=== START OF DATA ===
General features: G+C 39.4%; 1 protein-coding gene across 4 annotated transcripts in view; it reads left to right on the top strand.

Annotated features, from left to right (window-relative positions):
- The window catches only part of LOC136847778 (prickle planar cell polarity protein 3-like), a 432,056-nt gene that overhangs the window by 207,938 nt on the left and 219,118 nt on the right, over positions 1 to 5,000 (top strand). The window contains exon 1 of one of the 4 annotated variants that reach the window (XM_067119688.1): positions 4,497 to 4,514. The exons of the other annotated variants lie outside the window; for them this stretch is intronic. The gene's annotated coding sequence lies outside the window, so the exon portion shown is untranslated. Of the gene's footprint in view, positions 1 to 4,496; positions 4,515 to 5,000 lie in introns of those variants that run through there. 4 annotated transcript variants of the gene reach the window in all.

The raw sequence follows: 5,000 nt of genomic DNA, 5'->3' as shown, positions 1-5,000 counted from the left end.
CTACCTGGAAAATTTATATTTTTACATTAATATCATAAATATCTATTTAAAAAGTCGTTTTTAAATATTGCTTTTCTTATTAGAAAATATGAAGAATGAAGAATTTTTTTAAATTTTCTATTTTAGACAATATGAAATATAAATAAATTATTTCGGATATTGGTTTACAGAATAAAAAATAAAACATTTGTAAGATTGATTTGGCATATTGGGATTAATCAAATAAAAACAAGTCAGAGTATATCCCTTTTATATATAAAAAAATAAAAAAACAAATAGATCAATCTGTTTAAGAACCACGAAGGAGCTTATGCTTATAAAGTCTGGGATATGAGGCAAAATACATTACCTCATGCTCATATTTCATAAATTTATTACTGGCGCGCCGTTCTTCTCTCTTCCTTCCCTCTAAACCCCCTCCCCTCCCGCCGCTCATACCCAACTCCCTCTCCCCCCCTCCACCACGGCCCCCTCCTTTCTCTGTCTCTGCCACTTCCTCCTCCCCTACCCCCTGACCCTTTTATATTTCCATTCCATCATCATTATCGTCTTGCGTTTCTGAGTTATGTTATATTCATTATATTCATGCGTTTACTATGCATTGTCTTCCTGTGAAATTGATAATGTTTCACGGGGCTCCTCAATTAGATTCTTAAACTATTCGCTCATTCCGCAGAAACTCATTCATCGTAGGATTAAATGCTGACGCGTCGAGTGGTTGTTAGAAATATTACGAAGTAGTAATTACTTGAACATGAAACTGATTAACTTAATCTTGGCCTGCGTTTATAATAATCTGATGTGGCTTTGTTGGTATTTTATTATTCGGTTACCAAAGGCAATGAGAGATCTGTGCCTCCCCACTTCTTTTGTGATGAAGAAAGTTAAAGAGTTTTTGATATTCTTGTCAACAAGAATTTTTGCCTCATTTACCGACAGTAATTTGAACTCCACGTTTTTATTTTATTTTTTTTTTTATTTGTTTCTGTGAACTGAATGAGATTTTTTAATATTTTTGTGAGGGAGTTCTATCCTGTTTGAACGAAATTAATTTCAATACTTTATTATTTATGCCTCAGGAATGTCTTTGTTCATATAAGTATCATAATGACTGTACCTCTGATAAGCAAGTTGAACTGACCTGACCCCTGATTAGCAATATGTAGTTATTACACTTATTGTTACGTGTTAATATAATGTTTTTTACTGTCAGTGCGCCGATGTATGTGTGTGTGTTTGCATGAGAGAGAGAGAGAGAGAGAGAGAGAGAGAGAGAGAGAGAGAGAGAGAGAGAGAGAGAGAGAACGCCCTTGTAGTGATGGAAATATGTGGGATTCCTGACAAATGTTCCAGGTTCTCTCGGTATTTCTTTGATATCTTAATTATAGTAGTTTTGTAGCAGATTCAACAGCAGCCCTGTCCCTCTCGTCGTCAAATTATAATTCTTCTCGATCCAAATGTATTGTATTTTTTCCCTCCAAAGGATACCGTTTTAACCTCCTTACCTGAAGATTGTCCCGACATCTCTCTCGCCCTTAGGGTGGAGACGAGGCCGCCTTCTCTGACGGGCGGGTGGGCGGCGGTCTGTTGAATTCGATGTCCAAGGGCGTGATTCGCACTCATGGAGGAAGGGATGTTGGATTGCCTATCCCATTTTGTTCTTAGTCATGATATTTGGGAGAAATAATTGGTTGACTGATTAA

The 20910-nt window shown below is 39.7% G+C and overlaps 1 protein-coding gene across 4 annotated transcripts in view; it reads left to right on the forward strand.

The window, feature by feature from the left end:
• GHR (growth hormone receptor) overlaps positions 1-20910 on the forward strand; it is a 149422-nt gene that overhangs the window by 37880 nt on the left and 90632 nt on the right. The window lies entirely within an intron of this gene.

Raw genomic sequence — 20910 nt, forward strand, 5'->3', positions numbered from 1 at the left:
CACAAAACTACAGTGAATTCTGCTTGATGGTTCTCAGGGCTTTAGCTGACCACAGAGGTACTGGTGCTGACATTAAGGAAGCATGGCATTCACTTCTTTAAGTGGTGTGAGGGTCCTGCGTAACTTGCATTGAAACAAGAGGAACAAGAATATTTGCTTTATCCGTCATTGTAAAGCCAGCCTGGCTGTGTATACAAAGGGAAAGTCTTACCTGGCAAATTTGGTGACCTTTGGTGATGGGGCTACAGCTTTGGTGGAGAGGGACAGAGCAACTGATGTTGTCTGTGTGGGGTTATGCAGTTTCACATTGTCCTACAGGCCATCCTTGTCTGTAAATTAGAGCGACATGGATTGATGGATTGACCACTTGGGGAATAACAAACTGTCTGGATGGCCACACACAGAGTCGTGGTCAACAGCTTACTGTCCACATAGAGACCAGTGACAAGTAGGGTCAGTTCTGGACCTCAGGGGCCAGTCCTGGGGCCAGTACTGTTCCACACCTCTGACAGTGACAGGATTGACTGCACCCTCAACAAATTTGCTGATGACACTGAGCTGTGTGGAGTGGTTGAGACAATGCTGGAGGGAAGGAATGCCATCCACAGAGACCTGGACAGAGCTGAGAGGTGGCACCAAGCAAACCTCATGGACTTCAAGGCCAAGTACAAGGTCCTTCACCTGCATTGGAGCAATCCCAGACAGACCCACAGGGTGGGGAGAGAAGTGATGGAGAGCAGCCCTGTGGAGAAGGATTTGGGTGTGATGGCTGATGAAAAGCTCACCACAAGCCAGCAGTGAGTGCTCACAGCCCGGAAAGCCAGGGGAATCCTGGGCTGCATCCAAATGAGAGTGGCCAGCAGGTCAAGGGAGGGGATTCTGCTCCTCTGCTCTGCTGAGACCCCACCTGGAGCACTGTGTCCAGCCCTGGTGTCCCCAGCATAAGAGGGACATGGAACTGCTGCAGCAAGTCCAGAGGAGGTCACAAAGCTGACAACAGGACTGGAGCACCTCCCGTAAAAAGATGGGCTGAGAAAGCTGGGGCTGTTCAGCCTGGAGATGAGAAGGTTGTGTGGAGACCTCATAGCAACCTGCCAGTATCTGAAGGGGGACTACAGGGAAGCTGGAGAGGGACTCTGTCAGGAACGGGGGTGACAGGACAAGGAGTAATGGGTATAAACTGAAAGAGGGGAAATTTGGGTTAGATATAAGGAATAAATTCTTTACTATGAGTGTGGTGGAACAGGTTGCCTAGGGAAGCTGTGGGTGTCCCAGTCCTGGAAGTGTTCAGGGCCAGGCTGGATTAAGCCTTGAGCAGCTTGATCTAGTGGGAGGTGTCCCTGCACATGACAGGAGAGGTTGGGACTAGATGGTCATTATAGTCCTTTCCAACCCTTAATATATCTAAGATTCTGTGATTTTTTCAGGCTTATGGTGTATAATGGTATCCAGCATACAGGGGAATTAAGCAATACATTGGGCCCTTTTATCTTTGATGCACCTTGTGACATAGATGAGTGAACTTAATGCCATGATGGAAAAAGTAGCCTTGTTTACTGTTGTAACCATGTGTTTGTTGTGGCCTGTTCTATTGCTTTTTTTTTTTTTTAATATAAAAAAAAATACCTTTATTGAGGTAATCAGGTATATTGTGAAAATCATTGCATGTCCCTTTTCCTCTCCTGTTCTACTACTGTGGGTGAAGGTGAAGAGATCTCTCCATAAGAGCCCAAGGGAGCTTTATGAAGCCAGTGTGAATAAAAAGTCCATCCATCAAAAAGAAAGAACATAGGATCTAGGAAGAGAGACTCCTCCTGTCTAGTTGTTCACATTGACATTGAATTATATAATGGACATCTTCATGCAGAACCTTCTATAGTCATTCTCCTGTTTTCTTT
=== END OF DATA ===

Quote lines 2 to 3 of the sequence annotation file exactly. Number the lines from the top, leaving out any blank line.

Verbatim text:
Annotated features, from left to right (window-relative positions):
- The window catches only part of LOC136847778 (prickle planar cell polarity protein 3-like), a 432,056-nt gene that overhangs the window by 207,938 nt on the left and 219,118 nt on the right, over positions 1 to 5,000 (top strand). The window contains exon 1 of one of the 4 annotated variants that reach the window (XM_067119688.1): positions 4,497 to 4,514. The exons of the other annotated variants lie outside the window; for them this stretch is intronic. The gene's annotated coding sequence lies outside the window, so the exon portion shown is untranslated. Of the gene's footprint in view, positions 1 to 4,496; positions 4,515 to 5,000 lie in introns of those variants that run through there. 4 annotated transcript variants of the gene reach the window in all.